Archive for September, 2010

2011 and beyond part 2

Monday, September 27th, 2010

The cotton and production shortages of the previous blog takes me to an article in The Sunday Times asking if this spells the end of the £5 dress. It started with a story of Lorna Kenyon and her friends taking the ‘Primark Cocktail Challenge’. This involved buying a cocktail at Claridges (around £17 + tip) and buying an outfit in Primark, Oxford Street, for the same price or less. At the time it was not difficult to pick up a dress, shoes and clutch bag for less than £20.

However, add into the mix the VAT change to 20% in January and retailers are not going to be able to absorb all the increases. The consensus seems to be that retailers will try keep their basics at the same level, either by reducing margins or cutting out details on the products, and try to get it back on the higher margin items. For example if you can keep a basic item at £9.95 the public may still perceive the retailer as ‘value for money’ and be more accepting of a fashion item increase from £24.95 to £29.95.

I’m reminded of a story of a friend who needed to go to a DIY store for a ‘sink plunger’. Any idea how much they cost? No neither did he, as you buy them once every 10 years or so and forget what the last one cost. Was it £1.95, £4.95 or £9.95? Whatever it was, he needed it and was going to buy it. He wasn’t even going to bother going to other DIY stores to price check. Incidentally the prices here  are between £1.46- £17.98.

The point is that, the customer does not know your purchase price, so don’t slavishly apply set mark-ups to all products but apply intelligent pricing for Spring 2011. Just be careful to factor into your gross margins that you will be likely to sell a lot more of the basics at £9.95 than the fashion items at £29.95.

I bet you wish you’d paid more attention in maths lessons now!!!

Tony Heywood – Gilcrest Services Ltd
Retail Troubleshooter
Business Turnaround and Recovery
www.gilcrest.com
www.linkedin.com/in/tonyheywood2

2011 and beyond part 1

Monday, September 27th, 2010

The boom years for retailers are over for the foreseeable future according to the Next Chief Executive, Lord (Simon) Wolfson.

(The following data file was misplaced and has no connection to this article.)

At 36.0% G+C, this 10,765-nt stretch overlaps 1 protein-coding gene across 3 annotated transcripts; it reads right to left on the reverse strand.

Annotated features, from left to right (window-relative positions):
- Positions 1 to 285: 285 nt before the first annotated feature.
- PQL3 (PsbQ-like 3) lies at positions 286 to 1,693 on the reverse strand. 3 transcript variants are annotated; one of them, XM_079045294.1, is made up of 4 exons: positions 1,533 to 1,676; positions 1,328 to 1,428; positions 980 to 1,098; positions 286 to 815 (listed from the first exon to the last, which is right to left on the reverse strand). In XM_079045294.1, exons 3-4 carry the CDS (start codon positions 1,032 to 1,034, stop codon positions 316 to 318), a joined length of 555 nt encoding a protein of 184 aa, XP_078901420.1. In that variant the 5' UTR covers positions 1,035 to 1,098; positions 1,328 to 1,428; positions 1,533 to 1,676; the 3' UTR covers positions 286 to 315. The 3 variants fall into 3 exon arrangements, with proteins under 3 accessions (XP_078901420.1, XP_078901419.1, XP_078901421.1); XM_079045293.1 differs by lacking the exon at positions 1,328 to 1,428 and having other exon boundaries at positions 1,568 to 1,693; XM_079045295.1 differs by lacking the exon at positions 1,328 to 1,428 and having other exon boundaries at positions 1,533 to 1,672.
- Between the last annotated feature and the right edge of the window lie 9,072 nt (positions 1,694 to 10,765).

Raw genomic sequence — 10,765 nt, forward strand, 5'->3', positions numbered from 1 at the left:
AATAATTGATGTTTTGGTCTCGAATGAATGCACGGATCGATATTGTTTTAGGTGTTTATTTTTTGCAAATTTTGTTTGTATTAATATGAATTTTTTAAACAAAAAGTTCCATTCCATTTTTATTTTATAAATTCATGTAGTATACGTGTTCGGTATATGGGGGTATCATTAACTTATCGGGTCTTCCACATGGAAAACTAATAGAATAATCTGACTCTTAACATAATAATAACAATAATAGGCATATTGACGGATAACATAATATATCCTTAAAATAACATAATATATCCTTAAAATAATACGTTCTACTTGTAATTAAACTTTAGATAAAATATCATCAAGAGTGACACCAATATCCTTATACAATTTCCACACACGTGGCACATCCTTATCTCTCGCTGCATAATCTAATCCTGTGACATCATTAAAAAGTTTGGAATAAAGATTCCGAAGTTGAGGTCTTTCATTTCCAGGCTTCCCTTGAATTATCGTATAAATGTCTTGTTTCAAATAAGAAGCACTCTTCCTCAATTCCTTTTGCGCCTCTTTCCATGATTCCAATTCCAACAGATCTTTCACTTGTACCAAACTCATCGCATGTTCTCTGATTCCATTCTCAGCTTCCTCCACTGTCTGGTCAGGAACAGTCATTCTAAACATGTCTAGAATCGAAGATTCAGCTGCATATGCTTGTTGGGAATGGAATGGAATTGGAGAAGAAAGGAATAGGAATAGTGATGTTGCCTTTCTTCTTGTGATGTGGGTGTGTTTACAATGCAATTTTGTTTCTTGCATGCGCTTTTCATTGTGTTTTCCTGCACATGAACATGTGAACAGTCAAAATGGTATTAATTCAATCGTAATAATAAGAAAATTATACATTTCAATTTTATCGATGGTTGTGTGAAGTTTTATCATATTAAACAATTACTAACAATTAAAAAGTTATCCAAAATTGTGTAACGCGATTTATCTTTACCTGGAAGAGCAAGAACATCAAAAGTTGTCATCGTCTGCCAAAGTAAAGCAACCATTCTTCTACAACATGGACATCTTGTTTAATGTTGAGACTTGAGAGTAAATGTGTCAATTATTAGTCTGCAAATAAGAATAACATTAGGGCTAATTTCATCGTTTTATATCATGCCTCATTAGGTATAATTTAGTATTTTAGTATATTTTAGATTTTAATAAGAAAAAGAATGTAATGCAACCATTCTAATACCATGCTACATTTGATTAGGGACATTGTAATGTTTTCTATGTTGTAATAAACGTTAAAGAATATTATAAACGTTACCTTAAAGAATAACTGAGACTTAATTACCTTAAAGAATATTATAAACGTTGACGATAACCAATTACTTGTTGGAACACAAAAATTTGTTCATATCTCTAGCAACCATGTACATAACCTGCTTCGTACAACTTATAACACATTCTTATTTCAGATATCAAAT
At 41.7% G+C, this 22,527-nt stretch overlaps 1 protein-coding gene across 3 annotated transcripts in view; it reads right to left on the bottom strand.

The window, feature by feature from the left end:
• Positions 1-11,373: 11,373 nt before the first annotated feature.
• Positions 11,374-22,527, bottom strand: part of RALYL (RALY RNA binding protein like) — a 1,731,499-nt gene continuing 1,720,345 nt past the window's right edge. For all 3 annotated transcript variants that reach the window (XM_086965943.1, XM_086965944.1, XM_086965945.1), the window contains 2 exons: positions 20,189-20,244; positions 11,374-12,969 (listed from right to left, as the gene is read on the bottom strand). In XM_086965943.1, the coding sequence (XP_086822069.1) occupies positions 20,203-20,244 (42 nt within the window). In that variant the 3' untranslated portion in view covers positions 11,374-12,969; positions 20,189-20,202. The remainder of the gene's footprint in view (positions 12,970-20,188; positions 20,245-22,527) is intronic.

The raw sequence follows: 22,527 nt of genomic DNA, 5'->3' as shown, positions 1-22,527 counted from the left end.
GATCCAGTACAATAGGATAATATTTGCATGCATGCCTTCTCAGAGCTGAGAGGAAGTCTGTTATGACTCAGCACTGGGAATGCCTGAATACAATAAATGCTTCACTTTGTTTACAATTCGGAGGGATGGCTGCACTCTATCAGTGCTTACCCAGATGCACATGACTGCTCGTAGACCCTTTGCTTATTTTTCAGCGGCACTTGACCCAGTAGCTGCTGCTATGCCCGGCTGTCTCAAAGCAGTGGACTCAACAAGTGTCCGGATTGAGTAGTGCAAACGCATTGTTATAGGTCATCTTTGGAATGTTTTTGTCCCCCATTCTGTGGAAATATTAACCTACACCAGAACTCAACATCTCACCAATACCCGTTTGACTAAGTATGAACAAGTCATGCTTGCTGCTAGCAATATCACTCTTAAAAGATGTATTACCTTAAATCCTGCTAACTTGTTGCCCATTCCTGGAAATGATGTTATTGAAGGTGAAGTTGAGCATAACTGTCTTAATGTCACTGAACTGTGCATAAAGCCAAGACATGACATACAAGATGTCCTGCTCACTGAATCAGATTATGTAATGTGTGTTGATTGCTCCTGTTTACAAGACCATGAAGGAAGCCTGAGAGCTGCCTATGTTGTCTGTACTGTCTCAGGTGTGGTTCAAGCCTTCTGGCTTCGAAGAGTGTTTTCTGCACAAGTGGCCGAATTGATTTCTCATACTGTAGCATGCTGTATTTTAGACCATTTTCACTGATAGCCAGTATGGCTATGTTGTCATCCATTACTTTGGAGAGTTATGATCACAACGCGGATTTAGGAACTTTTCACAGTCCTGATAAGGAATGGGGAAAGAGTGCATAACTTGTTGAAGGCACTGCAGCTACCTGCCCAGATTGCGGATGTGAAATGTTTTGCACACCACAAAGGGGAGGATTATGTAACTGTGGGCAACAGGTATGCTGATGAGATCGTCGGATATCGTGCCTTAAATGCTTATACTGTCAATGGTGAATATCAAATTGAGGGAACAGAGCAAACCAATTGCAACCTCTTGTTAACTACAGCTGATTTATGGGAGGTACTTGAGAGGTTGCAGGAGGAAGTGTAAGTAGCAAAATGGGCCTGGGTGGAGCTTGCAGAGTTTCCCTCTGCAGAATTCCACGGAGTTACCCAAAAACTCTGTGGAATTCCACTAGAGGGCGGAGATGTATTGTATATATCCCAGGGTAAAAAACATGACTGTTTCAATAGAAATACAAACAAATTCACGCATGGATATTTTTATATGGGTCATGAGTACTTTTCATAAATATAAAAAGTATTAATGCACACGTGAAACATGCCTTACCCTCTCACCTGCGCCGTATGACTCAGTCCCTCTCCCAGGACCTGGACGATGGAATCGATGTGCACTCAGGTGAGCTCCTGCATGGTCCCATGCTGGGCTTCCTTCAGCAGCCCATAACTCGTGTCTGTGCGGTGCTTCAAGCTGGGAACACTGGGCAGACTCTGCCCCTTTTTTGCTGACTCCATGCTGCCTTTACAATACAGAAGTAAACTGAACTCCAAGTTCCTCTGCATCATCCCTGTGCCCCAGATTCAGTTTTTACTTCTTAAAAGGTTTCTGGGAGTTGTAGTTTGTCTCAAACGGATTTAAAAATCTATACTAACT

He expects growth of between 2-5% and given that Next also warns that a shortage of manufacturing capacity and a rise in the price of cotton will push up the price of its clothes next year between 5 and 8%, we are looking at unit sales to reduce.

Next are also looking to buy back 4 – 5% of it’s own shares every year as they feel that this will offer a better return to shareholders than expansion. Let’s think about this – they are admitting that the increase in turnover (and profit) achieved by taking more retail space in the next few years will not increase the value of shares as much as giving the money back to shareholders wishing to sell.

What is interesting and highly significant is that Next has publicly put a time horizon of at least three to five years for this period of lower retail growth – and is adjusting its business strategy on that basis. Given that they are probably one of the most professional and consistent performers over the last 2 decades and Lord Wolfson is a Tory peer and advisor to the Government the advice cannot be ignored.

So, what are your plans for the term of this Government?

Tony Heywood – Gilcrest Services Ltd
Retail Troubleshooter
Business Turnaround and Recovery
www.gilcrest.com
www.linkedin.com/in/tonyheywood2

Empty shops on the increase

Friday, September 17th, 2010

The number of empty shops is still increasing albeit at a slower pace. The amount has risen from just over 12% at the end of last year to 13% (or nearly 1 in 7) at the end of June 2010.

However, it will come as no surprise that the situation is far worse in the North than the South. For example Altrincham, Blackpool and Dewsbury have around 30% of retail units currently empty.  Another telling fact is that of the 400 medium sized shopping centres studied,  73 showed signs of improvement however all but 1 (Grantham) of these were in the South.

What can be done about these empty High Streets and shopping centres?  I believe that the planning councils need to take a more flexible view of usages. Yes, it would be nice for the High Street  to have all the traditional A1 trading units but the reality is that the population visits Tescos for their groceries, meat, fish, fruit and veg. They visit the shopping centres  to buy their new outfits and the Retail Parks for their White Goods.

So, if the likes of Costa Coffee and Starbucks, Nandos and Pizza Express want to come into the High Street and can make it vibrant once more then surely it’s better to allow change of use than sitting like King Canute trying to turn back the tide of change.

Interestingly, the Scottish Council of Paisley has had the foresight to not only  agree to ‘discounters’ coming in but have actively welcomed them so that the town centre has become a hub of activity for bargain hunters. It might not be ‘pretty’ but it’s popular and they collect the full Business Rates!

Tony Heywood – Gilcrest Services Ltd
Retail Troubleshooter
Business Turnaround and Recovery
www.gilcrest.com
www.linkedin.com/in/tonyheywood2